Literally and figuratively speaking: How concepts and perception influence each other using Stroop paradigms
Lorentz, Eric J 1990-
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Metaphorical phrases like ‘seeing red’ in anger or ‘red-hot’ for temperature take abstract ideas and ground them more tangible, physical phenomena, suggesting a relationship between semantic meaning and visual attributes. We tested the dominant direction of influence between abstract semantic processing and visual perception by pairing words and visual attributes in the same stimulus. Semantic categorization was used to test if visual attributes moderate semantic decisions by including both congruent and incongruent pairings with visual attributes. For instance, categorizing ‘scald’ in red font colour as hot (congruent) can be compared to ‘scald’ in blue font colour (incongruent), or ‘freeze’ in red font colour (incongruent) to determine if visual attributes (e.g., colour) automatically affect semantic decisions. Using the same stimuli, visual attribute categorization (e.g., categorizing ‘scald’ as red) was used to test if word meaning automatically affects perceptual decisions. Experiment 1 included mad (red congruent) and sad (blue congruent) emotion words, whereby semantic categorization revealed consistent congruency effects (i.e., shorter RTs and fewer errors with congruent trials than incongruent trials), but not with colour categorization. Experiment 2 extended these effects to the domain of temperature, including hot (red congruent) and cold (blue congruent) temperature words. Semantic categorization revealed consistent congruency effects on RT and errors, but not with colour naming. Experiment 3 extended Experiment 2 by including the neutral colour green. In semantic categorization, congruent pairs showed facilitation relative to neutral, and incongruent pairs showed interference relative to neutral, whereas only facilitation occurred with colour categorization for red-hot pairs. These results support the obligatory processing of visual attributes in semantic tasks, grounding abstract semantic meaning in colour processing. In the reverse direction, colour categorization tasks also showed semantic influences, although smaller and less consistently. Experiment 4 tested the generality of these effects in the visual domain of time processing. Congruent and incongruent pairs were generated by combining short durations and long durations with temporally associated words (e.g., ‘brief,’ ‘eternal’). Congruency effects occurred consistently on RTs and error rates for the duration categorization (revealing semantic influences), but only consistently on errors with semantic categorization. Thus, word meaning serves as the dominant attribute in the domain of time, indicating varying strengths of automaticity between visual attributes. These experiments explore the generality and boundary conditions of how visual attributes, like colour and time perception, and word meaning share representations, whereby asymmetries provide new evidence regarding the automatic direction of processing influences in these domains.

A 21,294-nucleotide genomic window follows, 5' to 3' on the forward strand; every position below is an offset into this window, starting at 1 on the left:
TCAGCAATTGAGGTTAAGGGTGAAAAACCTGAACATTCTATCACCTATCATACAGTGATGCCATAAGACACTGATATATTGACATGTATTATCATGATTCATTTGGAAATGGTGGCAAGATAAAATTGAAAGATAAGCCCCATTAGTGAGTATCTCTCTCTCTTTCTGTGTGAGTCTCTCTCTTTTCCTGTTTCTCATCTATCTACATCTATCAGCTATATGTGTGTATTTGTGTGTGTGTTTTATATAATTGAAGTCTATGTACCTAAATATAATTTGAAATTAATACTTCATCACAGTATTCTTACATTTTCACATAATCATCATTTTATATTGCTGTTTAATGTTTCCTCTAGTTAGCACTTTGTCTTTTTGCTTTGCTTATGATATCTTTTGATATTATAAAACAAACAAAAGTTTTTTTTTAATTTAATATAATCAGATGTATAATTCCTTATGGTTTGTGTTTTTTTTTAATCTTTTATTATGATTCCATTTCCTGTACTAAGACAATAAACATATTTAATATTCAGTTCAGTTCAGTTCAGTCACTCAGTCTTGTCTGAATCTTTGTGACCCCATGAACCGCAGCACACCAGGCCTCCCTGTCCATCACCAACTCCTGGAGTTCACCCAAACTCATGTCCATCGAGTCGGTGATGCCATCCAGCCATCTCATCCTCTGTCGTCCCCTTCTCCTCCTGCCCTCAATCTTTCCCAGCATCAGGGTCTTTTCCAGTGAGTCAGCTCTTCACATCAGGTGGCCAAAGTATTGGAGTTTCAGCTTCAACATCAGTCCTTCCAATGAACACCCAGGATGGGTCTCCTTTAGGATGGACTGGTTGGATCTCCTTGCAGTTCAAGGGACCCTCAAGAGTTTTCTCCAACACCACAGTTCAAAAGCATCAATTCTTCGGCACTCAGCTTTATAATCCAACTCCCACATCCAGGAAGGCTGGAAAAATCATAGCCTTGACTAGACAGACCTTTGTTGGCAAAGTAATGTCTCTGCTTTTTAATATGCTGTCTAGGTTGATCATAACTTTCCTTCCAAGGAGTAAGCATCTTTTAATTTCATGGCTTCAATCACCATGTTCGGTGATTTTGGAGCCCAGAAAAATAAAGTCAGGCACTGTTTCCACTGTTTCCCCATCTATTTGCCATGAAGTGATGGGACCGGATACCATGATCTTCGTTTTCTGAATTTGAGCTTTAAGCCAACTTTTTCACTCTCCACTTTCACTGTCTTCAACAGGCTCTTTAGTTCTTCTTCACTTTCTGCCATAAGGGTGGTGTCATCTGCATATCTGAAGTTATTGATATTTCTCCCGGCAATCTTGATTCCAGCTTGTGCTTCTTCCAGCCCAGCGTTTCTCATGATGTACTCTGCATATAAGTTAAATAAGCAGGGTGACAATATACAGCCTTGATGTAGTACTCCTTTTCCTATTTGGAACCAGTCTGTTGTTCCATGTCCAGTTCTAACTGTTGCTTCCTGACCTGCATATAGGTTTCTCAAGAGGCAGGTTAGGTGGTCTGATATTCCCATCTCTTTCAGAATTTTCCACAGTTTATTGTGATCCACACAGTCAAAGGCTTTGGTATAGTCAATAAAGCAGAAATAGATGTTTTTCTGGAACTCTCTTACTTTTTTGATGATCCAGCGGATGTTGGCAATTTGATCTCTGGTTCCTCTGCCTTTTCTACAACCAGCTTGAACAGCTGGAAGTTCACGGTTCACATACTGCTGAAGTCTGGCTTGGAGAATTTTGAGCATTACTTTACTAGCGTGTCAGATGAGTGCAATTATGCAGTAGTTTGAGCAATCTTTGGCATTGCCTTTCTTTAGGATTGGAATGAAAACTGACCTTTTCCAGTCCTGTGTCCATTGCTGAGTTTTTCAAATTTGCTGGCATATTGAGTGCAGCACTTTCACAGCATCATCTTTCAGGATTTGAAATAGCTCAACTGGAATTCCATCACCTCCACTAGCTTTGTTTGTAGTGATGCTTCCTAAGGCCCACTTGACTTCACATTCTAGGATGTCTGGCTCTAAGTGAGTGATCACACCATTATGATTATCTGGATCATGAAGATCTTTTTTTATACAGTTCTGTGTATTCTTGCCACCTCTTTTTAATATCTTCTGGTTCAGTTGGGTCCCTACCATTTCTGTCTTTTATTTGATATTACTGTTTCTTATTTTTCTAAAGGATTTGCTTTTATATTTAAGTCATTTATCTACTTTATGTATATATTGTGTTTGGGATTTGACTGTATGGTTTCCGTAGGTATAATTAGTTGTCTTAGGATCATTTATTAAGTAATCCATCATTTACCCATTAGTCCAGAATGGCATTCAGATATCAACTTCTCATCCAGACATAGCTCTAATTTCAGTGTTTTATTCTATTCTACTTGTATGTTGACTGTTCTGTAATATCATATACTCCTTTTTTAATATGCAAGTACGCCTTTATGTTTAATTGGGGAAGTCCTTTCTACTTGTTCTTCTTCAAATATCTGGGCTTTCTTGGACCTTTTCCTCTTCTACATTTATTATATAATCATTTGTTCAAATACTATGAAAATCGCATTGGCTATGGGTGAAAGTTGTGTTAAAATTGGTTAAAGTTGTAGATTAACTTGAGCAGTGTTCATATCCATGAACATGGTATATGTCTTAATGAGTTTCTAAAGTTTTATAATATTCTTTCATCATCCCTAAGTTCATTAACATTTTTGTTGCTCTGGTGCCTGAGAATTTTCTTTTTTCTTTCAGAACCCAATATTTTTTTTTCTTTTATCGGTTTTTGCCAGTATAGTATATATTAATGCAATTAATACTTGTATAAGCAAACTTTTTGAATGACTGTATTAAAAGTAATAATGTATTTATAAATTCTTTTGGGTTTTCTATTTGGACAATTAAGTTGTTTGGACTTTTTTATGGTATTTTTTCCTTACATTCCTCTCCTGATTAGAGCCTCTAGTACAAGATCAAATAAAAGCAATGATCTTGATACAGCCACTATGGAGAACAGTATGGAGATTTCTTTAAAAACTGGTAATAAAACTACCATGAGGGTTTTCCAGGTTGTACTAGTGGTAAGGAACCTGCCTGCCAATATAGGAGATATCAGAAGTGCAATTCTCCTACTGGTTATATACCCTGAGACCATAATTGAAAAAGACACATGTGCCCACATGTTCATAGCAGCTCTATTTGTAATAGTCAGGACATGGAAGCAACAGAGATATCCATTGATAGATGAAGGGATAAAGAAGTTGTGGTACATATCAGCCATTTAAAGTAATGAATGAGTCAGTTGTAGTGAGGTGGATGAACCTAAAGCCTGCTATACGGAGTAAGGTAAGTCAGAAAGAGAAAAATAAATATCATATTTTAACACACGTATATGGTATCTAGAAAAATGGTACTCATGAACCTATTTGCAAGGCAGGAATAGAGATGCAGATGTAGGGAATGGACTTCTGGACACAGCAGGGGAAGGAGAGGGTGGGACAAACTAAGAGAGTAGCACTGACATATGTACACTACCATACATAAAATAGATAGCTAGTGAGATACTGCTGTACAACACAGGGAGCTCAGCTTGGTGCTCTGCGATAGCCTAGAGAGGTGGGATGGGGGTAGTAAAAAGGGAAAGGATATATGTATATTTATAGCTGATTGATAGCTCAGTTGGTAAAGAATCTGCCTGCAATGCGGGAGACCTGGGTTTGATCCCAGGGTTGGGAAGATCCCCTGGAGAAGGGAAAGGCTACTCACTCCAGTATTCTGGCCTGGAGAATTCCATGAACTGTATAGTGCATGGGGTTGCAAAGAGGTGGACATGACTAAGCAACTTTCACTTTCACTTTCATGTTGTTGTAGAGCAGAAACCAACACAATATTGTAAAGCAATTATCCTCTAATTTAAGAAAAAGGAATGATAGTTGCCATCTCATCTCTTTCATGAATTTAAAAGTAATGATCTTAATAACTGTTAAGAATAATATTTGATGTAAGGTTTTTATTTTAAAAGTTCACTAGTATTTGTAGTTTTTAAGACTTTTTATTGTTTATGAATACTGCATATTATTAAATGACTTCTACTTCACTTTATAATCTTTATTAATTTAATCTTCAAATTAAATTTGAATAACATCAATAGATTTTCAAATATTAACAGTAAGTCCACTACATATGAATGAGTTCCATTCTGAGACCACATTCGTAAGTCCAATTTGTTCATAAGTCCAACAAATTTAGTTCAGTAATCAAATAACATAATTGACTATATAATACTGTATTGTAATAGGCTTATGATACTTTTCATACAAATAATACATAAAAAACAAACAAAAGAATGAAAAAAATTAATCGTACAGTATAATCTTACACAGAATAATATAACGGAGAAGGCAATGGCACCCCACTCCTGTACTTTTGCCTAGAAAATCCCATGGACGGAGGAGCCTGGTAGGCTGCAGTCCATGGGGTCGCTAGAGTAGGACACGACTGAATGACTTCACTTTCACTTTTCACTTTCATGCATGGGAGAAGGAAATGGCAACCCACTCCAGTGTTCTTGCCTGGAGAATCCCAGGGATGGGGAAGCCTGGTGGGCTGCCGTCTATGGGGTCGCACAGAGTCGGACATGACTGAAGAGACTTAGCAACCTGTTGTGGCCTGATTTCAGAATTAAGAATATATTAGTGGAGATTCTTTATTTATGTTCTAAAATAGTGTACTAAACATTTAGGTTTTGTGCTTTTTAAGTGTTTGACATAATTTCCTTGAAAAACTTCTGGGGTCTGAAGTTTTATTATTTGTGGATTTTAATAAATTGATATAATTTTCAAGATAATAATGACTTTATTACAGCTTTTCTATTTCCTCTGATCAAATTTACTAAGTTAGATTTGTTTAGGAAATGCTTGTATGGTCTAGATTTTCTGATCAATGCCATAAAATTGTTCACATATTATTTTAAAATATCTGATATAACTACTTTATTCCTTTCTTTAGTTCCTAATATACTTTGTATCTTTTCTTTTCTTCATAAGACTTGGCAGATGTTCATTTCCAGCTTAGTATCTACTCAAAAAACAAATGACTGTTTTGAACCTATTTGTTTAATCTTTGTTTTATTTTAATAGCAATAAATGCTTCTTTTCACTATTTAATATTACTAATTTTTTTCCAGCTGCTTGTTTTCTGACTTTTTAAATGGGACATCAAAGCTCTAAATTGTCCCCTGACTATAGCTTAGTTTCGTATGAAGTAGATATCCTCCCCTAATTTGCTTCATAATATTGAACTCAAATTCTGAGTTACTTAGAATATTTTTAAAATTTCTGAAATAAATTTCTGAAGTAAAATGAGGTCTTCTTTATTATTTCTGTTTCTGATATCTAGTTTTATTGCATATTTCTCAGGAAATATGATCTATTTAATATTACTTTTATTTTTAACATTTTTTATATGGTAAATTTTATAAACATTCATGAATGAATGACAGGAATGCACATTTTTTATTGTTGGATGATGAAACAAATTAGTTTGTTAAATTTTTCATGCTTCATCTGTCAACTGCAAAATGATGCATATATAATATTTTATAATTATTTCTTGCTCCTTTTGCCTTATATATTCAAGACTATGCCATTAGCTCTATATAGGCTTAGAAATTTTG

DegreeMaster of Arts (M.A.)
CommitteeLawson, Karen; Loehr, Janeen; Mickleborough, Marla; Mandrick, Reagen
Copyright DateJune 2016